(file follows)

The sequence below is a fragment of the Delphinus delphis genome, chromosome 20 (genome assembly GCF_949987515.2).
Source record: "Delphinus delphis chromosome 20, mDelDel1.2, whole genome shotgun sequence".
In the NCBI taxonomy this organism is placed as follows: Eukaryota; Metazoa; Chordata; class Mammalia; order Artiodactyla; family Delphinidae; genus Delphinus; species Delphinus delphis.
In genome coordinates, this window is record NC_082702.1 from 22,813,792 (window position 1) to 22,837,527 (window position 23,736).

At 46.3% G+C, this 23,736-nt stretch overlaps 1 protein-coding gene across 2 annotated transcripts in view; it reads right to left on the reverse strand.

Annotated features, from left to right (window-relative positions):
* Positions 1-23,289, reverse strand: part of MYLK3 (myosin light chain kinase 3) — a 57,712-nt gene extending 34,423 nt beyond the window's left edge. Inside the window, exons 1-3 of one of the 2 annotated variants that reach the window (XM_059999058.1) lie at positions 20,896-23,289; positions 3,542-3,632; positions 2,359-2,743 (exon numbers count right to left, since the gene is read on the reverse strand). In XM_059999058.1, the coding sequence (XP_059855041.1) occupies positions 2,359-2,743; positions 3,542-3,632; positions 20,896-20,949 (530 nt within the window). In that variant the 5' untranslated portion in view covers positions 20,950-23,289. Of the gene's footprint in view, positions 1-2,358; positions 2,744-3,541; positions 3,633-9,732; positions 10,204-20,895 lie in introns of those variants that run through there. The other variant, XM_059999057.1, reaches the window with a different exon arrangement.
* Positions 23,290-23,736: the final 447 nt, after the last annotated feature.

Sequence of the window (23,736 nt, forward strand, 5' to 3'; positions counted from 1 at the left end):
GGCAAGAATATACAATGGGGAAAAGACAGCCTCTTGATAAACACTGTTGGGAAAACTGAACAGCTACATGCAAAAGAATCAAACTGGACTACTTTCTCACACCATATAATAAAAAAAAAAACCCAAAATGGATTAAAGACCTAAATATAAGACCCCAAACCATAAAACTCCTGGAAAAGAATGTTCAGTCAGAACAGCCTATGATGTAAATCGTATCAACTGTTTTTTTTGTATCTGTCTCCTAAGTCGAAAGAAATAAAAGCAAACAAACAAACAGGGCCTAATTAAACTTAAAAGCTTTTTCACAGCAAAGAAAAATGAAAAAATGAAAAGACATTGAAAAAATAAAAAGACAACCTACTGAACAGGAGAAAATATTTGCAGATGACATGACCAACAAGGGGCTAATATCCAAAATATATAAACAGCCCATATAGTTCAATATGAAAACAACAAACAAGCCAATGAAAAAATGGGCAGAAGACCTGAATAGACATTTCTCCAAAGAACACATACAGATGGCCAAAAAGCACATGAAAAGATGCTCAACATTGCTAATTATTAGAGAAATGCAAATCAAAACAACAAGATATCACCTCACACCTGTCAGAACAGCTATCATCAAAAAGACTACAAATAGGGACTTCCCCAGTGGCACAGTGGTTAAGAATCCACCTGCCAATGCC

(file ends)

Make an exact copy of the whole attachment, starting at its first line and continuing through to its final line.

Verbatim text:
The sequence below is a fragment of the Delphinus delphis genome, chromosome 20 (genome assembly GCF_949987515.2).
Source record: "Delphinus delphis chromosome 20, mDelDel1.2, whole genome shotgun sequence".
In the NCBI taxonomy this organism is placed as follows: Eukaryota; Metazoa; Chordata; class Mammalia; order Artiodactyla; family Delphinidae; genus Delphinus; species Delphinus delphis.
In genome coordinates, this window is record NC_082702.1 from 22,813,792 (window position 1) to 22,837,527 (window position 23,736).

At 46.3% G+C, this 23,736-nt stretch overlaps 1 protein-coding gene across 2 annotated transcripts in view; it reads right to left on the reverse strand.

Annotated features, from left to right (window-relative positions):
* Positions 1-23,289, reverse strand: part of MYLK3 (myosin light chain kinase 3) — a 57,712-nt gene extending 34,423 nt beyond the window's left edge. Inside the window, exons 1-3 of one of the 2 annotated variants that reach the window (XM_059999058.1) lie at positions 20,896-23,289; positions 3,542-3,632; positions 2,359-2,743 (exon numbers count right to left, since the gene is read on the reverse strand). In XM_059999058.1, the coding sequence (XP_059855041.1) occupies positions 2,359-2,743; positions 3,542-3,632; positions 20,896-20,949 (530 nt within the window). In that variant the 5' untranslated portion in view covers positions 20,950-23,289. Of the gene's footprint in view, positions 1-2,358; positions 2,744-3,541; positions 3,633-9,732; positions 10,204-20,895 lie in introns of those variants that run through there. The other variant, XM_059999057.1, reaches the window with a different exon arrangement.
* Positions 23,290-23,736: the final 447 nt, after the last annotated feature.

Sequence of the window (23,736 nt, forward strand, 5' to 3'; positions counted from 1 at the left end):
GGCAAGAATATACAATGGGGAAAAGACAGCCTCTTGATAAACACTGTTGGGAAAACTGAACAGCTACATGCAAAAGAATCAAACTGGACTACTTTCTCACACCATATAATAAAAAAAAAAACCCAAAATGGATTAAAGACCTAAATATAAGACCCCAAACCATAAAACTCCTGGAAAAGAATGTTCAGTCAGAACAGCCTATGATGTAAATCGTATCAACTGTTTTTTTTGTATCTGTCTCCTAAGTCGAAAGAAATAAAAGCAAACAAACAAACAGGGCCTAATTAAACTTAAAAGCTTTTTCACAGCAAAGAAAAATGAAAAAATGAAAAGACATTGAAAAAATAAAAAGACAACCTACTGAACAGGAGAAAATATTTGCAGATGACATGACCAACAAGGGGCTAATATCCAAAATATATAAACAGCCCATATAGTTCAATATGAAAACAACAAACAAGCCAATGAAAAAATGGGCAGAAGACCTGAATAGACATTTCTCCAAAGAACACATACAGATGGCCAAAAAGCACATGAAAAGATGCTCAACATTGCTAATTATTAGAGAAATGCAAATCAAAACAACAAGATATCACCTCACACCTGTCAGAACAGCTATCATCAAAAAGACTACAAATAGGGACTTCCCCAGTGGCACAGTGGTTAAGAATCCACCTGCCAATGCC